Having an ‘Aussie-um’ time Down Under

This article appears on page 36 of the February 2012 issue.
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Uluru (Ayers Rock) at sunset.

by Sharon VanDewark; San Diego, CA Standing in front of the most massive rock I had ever seen, I couldn’t help remembering when, a few months earlier, I was only thinking of this moment. Finally, here it was! For many years I had anticipated visiting Australia and New Zealand. After reading travel writer Bill Bryson’s book “In a Sunburned Country” four times, I decided it was high time I visited the lands Down Under. In February ’11, I flew from Los Angeles to Sydney on United for a too-short five-day stay in Australia.

Starting in Sydney

My travel arrangements were made by Irene Rangel of the Auto Club of Southern California (12630 Sabre Springs Parkway, San Diego, CA 92128; 800/444-8091), who suggested making touring arrangements through Brendan Vacations (Chatsworth, CA; 800/421-8446). They booked all of the tours to the sites I wanted to visit, led by local operators, for a total of around $1,500, including transfers and accommodations. After checking into the Travelodge Sydney (phone 61 2 8267 1700), I walked three blocks and took the free tourist bus to Circular Quay (pronounced “key”) at Sydney Harbour, a wonderful people-watching spot with access to many ferries and only steps away from the Sydney Opera House. The beautiful Opera House offers tours of its interior — it’s best to make reservations ahead of time — and there, arching over the water just behind it, was the huge Harbour Bridge. What a sight! I could see, way up on top, tiny figures of people making their way across the top of the bridge. I had walked about 30 feet when I heard the melodic sounds of a didgeridoo, a northern Australian wind instrument. There were three Aboriginal men with designs painted all over their bodies entertaining crowds at the quay. Yes, I really was in Australia!

Sharon VanDewark listening to didgeridoo music — Sydney.

I took one of the many ferries located at the quay to beautiful Manly Beach, well known for its surfing. I passed by a Royal Copenhagen Ice Cream shop and couldn’t resist their “hokey pokey” ice cream. I was told you have to have hokey pokey in Australia; the honeycomb-and-butterscotch ice cream was delicious. In fact, it was so good I returned to the shop to let the girl know how much I had enjoyed it! After returning on the ferry to Sydney, I walked back to my hotel via George Street (the free tourist bus had stopped running in late afternoon), visiting the Queen Victoria Building shopping center and the Pitt Street Mall along the way. Dating to the 19th century, they were filled with boutiques and shops.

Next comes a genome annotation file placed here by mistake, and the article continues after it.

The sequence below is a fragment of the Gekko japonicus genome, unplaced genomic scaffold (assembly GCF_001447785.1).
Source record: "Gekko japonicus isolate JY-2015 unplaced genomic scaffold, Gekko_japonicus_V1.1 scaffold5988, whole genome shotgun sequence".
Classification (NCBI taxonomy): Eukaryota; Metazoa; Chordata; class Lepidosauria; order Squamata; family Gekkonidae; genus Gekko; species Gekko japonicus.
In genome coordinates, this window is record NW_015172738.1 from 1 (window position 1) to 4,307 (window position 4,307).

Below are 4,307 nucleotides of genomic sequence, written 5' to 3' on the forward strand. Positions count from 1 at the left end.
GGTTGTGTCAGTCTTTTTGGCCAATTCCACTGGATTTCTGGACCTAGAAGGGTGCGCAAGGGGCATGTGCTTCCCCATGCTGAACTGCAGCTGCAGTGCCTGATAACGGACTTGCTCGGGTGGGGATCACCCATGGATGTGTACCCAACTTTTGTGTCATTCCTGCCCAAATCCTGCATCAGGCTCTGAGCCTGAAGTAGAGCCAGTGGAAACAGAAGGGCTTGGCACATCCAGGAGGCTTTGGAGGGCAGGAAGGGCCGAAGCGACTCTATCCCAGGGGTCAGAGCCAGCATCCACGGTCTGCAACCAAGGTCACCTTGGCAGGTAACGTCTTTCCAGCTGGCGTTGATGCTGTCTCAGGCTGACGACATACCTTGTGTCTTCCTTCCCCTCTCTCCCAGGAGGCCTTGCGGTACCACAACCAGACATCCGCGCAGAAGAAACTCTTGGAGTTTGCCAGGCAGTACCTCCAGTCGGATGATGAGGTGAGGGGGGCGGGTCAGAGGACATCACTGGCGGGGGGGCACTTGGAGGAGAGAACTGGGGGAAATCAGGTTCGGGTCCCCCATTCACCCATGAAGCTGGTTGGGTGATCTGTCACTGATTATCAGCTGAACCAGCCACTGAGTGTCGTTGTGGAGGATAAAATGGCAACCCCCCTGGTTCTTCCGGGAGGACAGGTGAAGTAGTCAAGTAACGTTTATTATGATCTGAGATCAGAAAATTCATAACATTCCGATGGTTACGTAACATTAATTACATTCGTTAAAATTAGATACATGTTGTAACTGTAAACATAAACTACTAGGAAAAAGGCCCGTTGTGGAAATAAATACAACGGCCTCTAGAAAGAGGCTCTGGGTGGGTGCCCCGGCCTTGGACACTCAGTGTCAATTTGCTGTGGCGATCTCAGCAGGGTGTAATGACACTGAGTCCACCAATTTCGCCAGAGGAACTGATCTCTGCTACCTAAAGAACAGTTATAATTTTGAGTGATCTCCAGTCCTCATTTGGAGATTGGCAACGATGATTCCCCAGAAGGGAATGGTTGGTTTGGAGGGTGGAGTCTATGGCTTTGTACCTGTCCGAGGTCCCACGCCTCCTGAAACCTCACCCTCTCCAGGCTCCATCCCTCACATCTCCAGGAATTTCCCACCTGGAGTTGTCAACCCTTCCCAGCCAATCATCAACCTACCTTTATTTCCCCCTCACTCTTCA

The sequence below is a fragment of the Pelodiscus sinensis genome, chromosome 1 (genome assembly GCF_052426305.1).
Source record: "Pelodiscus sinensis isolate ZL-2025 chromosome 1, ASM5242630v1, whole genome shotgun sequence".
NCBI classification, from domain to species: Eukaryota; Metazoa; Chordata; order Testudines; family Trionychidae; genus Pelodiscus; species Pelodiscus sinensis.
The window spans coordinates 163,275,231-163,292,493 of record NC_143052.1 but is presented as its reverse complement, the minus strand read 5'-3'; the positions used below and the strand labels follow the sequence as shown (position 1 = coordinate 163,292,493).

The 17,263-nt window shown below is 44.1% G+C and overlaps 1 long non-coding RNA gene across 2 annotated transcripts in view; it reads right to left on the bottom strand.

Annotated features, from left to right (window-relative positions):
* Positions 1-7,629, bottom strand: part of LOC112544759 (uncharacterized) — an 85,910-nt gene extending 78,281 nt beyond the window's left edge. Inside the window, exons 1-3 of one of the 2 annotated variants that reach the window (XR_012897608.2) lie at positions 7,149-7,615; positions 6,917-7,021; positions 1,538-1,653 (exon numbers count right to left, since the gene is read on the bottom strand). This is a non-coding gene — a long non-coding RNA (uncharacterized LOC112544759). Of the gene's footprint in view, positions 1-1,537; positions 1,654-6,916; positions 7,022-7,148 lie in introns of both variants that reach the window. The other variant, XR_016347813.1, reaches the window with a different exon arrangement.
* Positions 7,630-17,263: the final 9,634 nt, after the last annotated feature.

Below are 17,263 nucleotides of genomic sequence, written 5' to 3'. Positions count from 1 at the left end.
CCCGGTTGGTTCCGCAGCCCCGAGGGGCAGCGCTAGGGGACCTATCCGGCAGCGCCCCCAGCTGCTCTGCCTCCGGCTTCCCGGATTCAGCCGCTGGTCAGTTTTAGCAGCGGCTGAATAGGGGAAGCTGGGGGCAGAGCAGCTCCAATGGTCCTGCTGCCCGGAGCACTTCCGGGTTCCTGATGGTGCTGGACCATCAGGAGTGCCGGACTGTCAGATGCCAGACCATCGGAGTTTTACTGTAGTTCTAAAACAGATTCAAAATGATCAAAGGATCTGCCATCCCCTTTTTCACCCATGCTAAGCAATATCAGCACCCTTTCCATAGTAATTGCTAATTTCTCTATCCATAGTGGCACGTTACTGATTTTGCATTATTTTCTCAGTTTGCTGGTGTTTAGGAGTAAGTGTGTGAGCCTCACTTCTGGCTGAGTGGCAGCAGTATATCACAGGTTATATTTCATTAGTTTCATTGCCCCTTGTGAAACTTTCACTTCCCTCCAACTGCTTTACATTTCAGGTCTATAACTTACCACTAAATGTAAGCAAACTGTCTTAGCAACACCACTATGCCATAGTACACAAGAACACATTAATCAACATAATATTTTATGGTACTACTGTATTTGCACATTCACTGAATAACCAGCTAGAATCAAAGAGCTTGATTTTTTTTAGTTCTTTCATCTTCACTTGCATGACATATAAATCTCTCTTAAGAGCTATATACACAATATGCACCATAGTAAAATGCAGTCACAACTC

On to Uluru

The next day I took a short two-hour flight on Qantas to Uluru (Ayers Rock) in the Northern Territory. As soon as I stepped out of the airplane, I could see Uluru in the distance. I have to say it was one of those ‘Wow!’ moments. A short while after checking into the Lost Camel Hotel (phone 61 8 8957 7888), my AAT Kings tour bus picked me up for a sunset viewing of Uluru. We stopped in a parking area about a mile away from Uluru along with many, many other tour buses from hotels in the area. Our group members enjoyed wine or lemonade and nibbles while the sun slowly made the shadows deepen on the rock. Aha! I realized that it was the time of day or the weather that caused the rock’s colors to change from tan to burnt siena to dark red. From the large crowd gathered, I could hear a collective “Ahhh” as the colors and shadows shifted. The only other sound was the click-click-click of cameras.

Nature walk

The next morning the tour bus drove us 16 miles west of Uluru to a large group of conglomerate rocks called Kata Tjuta (known locally as The Olgas). Located in Uluru-Kata Tjuta National Park, it is a UNESCO World Heritage Site. There is an entry fee of AUD25 ($25). Kata tjuta means “many heads,” a reference to the 36 huge domes. We stopped at Walpa Gorge to walk around for an hour, admiring the rock formations on the other side. We had gone only a short distance when I felt the pitter-patter of raindrops. It was very humid when I had left the hotel a half hour before and the thought of taking a rain jacket or an umbrella never occurred to me. Soon the rain stopped, so I continued walking with a few other people. I wasn’t about to turn back because of a little rain. The rocky path was very slippery from the rain, and ribbons of water were falling down the barren sides of Kata Tjuta. I continued on for another half mile… and then the heavens opened up.

Barron Falls as seen from one of the stops on my Skyway journey.